Nick Hulme, Chief Executive of one of the largest NHS Trusts in the country, East Suffolk and North Essex NHS Foundation Trust, has been setting out ambitions for the future and in particular a building for better care programme.
“This is a once-in-a-lifetime opportunity to make a significant investment in the health and wellbeing of the people in our area” he said.
“In the spring of 2018, our organisation was awarded £69.3m in support of the merger of Colchester and Ipswich hospital trusts to fund infrastructure improvements.
“In our plans for merger we committed that wherever we anticipated making significant changes to the way we deliver services, we would work with our patients and the public and, if necessary, conduct formal public consultation.
“We have spent this year developing our five-year strategy and plans to use this money to provide significant benefits to our patients, their families and carers. Our strategy outlines developments in both urgent and emergency care and also the reconfiguration of elective clinical services, which is where we expect to spend the bulk of the £69.3m,” Mr Hulme added.
The first stage of the programme is a proposal to build an urgent treatment centre (UTC) to transform and improve services for patients while easing pressure on the emergency department (ED) at Ipswich Hospital.
The new centre will offer treatment for a range of urgent but not life-threatening conditions, in turn freeing up the ED to focus on providing care for the most critically ill and seriously injured patients.
It will be built alongside a new ED, simplifying services by providing a single front door which all urgent and emergency patients will use before they are triaged by clinical staff and directed to either the UTC or ED, depending on which service will best meet their needs.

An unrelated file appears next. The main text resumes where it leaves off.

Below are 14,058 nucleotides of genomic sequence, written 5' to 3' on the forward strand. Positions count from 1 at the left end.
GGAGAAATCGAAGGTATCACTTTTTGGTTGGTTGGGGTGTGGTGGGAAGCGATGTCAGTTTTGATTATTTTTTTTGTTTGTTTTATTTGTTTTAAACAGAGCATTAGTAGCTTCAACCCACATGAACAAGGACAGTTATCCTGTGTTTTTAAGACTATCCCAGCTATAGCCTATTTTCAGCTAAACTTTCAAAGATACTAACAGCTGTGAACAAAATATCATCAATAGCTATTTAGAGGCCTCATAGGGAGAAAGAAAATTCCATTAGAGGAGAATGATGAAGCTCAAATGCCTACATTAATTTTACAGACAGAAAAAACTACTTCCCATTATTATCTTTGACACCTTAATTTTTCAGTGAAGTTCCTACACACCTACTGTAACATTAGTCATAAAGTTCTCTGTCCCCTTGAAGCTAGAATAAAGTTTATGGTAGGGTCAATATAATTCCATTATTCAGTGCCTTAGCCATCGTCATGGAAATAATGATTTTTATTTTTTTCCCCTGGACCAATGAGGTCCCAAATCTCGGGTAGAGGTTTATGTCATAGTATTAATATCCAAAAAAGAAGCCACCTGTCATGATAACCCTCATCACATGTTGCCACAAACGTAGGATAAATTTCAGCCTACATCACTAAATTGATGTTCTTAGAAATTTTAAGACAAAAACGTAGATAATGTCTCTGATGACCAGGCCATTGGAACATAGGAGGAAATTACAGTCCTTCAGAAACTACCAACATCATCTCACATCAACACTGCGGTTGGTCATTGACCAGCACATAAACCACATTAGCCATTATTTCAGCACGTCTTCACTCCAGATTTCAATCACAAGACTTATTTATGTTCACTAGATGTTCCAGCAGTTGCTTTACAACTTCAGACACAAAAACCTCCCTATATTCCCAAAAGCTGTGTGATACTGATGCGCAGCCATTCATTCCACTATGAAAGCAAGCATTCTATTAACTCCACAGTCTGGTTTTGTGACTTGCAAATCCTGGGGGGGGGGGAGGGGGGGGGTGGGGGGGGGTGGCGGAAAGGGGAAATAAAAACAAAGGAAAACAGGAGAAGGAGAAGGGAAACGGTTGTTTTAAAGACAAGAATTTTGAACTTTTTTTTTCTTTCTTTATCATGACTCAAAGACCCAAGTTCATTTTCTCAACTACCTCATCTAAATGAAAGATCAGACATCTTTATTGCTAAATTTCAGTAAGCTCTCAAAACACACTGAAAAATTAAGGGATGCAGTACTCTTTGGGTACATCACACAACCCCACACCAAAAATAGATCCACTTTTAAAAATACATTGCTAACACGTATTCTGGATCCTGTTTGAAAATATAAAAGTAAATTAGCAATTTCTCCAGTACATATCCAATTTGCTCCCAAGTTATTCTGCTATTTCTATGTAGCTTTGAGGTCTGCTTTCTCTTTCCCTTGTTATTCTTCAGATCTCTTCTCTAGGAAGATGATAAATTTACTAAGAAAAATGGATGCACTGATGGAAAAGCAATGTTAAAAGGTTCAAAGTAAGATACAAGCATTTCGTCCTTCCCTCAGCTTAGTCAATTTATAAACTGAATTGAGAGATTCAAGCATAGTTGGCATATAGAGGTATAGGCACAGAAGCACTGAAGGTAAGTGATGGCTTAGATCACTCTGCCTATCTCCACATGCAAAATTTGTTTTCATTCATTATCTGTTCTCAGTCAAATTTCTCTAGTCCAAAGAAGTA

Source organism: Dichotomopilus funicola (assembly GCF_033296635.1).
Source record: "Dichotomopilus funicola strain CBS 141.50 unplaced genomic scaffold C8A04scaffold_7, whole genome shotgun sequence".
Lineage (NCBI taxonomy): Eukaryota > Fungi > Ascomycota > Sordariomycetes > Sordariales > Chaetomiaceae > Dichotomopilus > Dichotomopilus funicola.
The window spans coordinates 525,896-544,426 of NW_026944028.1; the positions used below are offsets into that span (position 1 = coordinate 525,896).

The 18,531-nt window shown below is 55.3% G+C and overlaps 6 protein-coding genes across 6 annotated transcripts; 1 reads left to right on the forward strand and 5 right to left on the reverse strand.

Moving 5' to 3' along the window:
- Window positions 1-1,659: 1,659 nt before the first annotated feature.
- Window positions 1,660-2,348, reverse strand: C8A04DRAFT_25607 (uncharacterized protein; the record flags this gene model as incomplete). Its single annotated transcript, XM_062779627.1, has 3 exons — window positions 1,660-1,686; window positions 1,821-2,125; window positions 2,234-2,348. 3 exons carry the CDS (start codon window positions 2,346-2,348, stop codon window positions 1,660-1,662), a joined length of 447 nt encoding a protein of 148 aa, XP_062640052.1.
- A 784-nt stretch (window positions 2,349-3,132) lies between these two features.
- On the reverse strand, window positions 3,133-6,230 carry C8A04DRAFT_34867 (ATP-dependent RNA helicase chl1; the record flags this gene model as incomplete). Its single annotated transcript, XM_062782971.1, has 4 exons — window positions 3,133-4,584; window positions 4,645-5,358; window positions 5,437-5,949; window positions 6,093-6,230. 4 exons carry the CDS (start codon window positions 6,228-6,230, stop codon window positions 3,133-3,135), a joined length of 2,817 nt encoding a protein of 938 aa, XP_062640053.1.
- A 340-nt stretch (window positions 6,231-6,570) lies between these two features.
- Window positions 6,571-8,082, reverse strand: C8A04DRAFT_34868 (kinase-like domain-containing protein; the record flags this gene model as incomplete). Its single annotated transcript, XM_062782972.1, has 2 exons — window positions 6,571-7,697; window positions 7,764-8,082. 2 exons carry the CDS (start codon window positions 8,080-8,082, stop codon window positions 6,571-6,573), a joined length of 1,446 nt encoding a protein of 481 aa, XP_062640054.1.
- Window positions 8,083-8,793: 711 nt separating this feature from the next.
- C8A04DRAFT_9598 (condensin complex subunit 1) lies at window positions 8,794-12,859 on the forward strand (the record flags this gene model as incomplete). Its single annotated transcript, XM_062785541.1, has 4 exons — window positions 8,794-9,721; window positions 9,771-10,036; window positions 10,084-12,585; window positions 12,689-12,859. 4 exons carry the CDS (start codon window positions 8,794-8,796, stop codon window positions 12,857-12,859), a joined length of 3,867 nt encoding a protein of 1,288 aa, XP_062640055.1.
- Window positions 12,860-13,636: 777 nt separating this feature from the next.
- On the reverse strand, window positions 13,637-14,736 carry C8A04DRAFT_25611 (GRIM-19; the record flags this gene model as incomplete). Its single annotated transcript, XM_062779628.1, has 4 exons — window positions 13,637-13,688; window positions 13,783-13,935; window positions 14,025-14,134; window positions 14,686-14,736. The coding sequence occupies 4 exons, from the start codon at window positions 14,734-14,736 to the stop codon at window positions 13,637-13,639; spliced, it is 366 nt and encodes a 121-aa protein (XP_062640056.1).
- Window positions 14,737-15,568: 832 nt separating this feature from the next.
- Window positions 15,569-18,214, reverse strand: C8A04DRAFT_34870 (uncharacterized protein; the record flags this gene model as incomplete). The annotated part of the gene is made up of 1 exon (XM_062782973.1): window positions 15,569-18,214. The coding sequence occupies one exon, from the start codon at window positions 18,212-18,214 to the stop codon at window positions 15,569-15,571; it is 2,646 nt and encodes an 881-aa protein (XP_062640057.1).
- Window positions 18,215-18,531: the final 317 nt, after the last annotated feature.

Patients who cannot be treated safely in the UTC will pass through into the co-located ED, making sure the right clinical teams are available to provide care without delay. Those brought in by ambulance will continue to go straight to the ED.
The development will cater for an estimated 50,000 patients who arrive at the ED each year with conditions which could be safely managed elsewhere, such as sprains, fever and vomiting. It will reduce the amount of time they need to wait for treatment, in turn improving their experience of accessing care.
Patients should continue to use existing services, such as their local pharmacy, NHS 111 and their GP, for help with minor or routine problems.
The hospital’s transformation clinical lead Dr David Hodgkinson said: “This is an exciting opportunity to properly integrate urgent and emergency care services across our wider healthcare system whilst protecting specialist emergency services for the critically ill and injured.
“The new build and redesigned set of services will provide long-term sustainable solutions, delivered by fully integrated working from skilled clinicians across the whole health and social care system.”
If the planning application is approved, work on the two-storey building – which will also house a new MRI and CT scanner – would begin next year.
Work is already taking place at Colchester Hospital to modernise the main entrance, in turn paving the way for an expansion of the emergency department (ED) and the creation of a new UTC centre, which will replace the nearby walk-in centre.
The Trust is also planning to build a single orthopaedic elective care centre, located either at Colchester or Ipswich hospital. This development will require a public consultation which we expect will run in early 2020.Back to top